History of Computers and Computer Careers

Computer careers are relatively new compared to many professions, such as doctors and lawyers. As recently as 1930, there wasn’t any such thing as a desktop PC, let alone computer programmers, information technology professionals, or database engineers. But in the intervening 80 years, computer careers have mushroomed into a widely diverse field.

The computer as we know it has a complicated history. Each facet of the computer — such as batteries, integrated circuits, transistors, modems, motherboards, and so on — is a separate invention. Most of the inventors of these components weren’t pursuing computer careers as such. It took a special kind of “think-outside-the-box” mentality to combine these inventions into the modern computer.

The early twentieth century was a veritable seedbed of the names we associate with computer careers today. For example, IBM was incorporated in 1911 and David Packard was born in 1912, while William

History of Computers and Computer CareersHewlett was born just a year later. Seymour Cray and Alan Turing, whose names are famous in the super-computer arena of computer careers, were both born in the first quarter of the twentieth century.

By the mid-twentieth century, the Z1 (a punch-card-based computer), the ABC (Atanasoff-Berry Computer), and the Complex Number Calculator (which could add, subtract, multiply, and divide complex numbers) had been invented, along with several other prototypes. These machines formed the foundation for today’s digital computers and the computer careers associated with them.

Computer development seems to have proceeded at the speed of light after these early beginnings. The 1950s saw the first computer languages, vacuum tube technology, random-access memory, and business and commercial computers. Paul Allen, Steve Jobs, and Bill Gates were all born in the 1950s, as well. Withthis ever-accelerating pace of development came an ever-increasing need for people interested in computer careers.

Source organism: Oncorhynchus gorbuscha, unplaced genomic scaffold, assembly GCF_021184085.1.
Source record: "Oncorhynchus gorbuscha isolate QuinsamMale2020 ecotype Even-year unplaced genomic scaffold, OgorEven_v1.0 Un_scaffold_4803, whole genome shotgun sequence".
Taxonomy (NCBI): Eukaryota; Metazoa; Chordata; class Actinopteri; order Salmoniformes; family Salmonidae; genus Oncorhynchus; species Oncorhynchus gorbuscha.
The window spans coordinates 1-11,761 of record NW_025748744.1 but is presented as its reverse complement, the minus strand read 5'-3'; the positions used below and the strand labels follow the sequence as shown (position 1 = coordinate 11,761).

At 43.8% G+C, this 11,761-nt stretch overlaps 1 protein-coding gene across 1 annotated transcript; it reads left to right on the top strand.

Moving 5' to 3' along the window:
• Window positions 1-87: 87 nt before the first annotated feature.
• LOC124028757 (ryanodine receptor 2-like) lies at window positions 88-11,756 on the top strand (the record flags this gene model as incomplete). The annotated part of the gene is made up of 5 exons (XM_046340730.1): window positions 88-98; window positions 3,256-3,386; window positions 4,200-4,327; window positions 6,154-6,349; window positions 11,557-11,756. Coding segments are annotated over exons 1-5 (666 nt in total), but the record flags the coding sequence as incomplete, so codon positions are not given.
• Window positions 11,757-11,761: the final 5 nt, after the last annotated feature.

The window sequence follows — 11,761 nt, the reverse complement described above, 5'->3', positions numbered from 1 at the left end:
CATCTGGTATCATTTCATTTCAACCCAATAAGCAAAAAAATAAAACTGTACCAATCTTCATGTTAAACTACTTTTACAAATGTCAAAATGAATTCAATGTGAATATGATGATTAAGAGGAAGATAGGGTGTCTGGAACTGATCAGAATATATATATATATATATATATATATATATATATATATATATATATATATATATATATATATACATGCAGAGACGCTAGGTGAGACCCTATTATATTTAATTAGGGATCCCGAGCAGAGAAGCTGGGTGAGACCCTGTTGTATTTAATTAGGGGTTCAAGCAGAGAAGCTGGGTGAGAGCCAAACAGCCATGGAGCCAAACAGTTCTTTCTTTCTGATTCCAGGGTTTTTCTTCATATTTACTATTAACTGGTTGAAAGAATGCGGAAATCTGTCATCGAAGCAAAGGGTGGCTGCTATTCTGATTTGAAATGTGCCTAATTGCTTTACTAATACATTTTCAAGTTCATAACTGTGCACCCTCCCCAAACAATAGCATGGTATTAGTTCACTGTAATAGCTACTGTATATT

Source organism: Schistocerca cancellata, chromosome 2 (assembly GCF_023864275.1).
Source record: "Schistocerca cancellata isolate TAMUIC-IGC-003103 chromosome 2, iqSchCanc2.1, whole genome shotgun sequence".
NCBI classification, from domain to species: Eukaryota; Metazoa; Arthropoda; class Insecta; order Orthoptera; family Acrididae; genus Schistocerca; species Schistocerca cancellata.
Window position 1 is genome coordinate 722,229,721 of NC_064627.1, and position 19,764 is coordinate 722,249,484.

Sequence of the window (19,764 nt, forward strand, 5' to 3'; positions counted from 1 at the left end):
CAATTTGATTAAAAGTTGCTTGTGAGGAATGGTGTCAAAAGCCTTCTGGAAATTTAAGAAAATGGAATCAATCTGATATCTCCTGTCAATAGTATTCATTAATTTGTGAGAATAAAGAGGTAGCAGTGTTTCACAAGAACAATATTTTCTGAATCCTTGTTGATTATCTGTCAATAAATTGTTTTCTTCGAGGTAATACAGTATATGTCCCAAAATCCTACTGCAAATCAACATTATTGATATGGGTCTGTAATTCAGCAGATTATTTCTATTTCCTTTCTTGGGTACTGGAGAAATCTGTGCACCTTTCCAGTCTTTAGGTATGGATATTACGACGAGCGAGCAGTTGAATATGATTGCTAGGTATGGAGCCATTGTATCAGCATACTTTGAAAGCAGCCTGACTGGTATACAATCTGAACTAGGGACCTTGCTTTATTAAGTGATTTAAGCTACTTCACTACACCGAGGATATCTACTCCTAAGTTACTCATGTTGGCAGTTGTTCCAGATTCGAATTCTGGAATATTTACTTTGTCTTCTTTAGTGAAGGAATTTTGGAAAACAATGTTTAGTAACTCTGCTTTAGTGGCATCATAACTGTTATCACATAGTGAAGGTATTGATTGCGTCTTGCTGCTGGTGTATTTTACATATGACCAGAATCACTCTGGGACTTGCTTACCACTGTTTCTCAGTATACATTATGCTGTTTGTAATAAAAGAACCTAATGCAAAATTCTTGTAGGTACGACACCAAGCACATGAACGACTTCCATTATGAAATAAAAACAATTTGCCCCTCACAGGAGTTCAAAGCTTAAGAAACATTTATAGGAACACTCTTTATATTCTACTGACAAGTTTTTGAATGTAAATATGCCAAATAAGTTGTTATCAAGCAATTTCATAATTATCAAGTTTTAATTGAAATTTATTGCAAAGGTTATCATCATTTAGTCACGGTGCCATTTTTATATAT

The 1960s ushered in an era of computer companies. The company that is perhaps most often synonymous with computer careers, Intel Corporation, was founded in 1968, while its main competitor, Advanced Micro Devices (AMD), was founded the following year. Microsoft (founded by Paul Allen and Bill Gates) followed in 1975. Steve Jobs and Steve Wozniak started Apple in 1976. With these four companies, the mass-marketing of computers, both commercial and eventually home-use, truly began. By 1979, more than one-half million computers were in use in the United States.

Colleges and universities recognized early on the potential of computer careers. Purdue University opened the first Department of Computer Science in the U.S. in 1962; many other learning institutions soon followed suit. Today there are literally thousands of academic programs that prepare graduates for successful computer careers.

Intel’s microchips, dot-matrix printers, floppy disks, software programs such as Lotus 1-2-3 and WordStar, Microsoft Windows and the Macintosh, and PC World magazine all debuted in the 1980s, and in less than ten years, computer use in the U.S. had grown from one-half million to more than 45 million. Not all inventions were positive, however. Worms and viruses, too, made their appearance in the 1980s, leading to computer careers such as developing firewall and virus-scanning software.

Although e-mail messages had been sent before, the Internet and the World Wide Web in their present forms really came into being in the early 1990s, along with the first search engines. This opened up an entirely new field of computer careers, including Web site development, e-mail marketing, and search engine optimization. The growth of the Web continued through the 1990s, with the launching of Amazon.com, eBay, and Google.

With the start of the twenty-first century, attention turned to social media (such as Facebook and Twitter), faster multicore processors, virtualization, and energy efficiency. New computer careers in these areas, such as data-center management, are still growing. Although some of the original pacesetters in the industry (such as William Hewlett) have recently passed away, marvelous opportunities exist for newcomers in the field who wish to capitalize on the continuing growth of the computer industry and computer careers.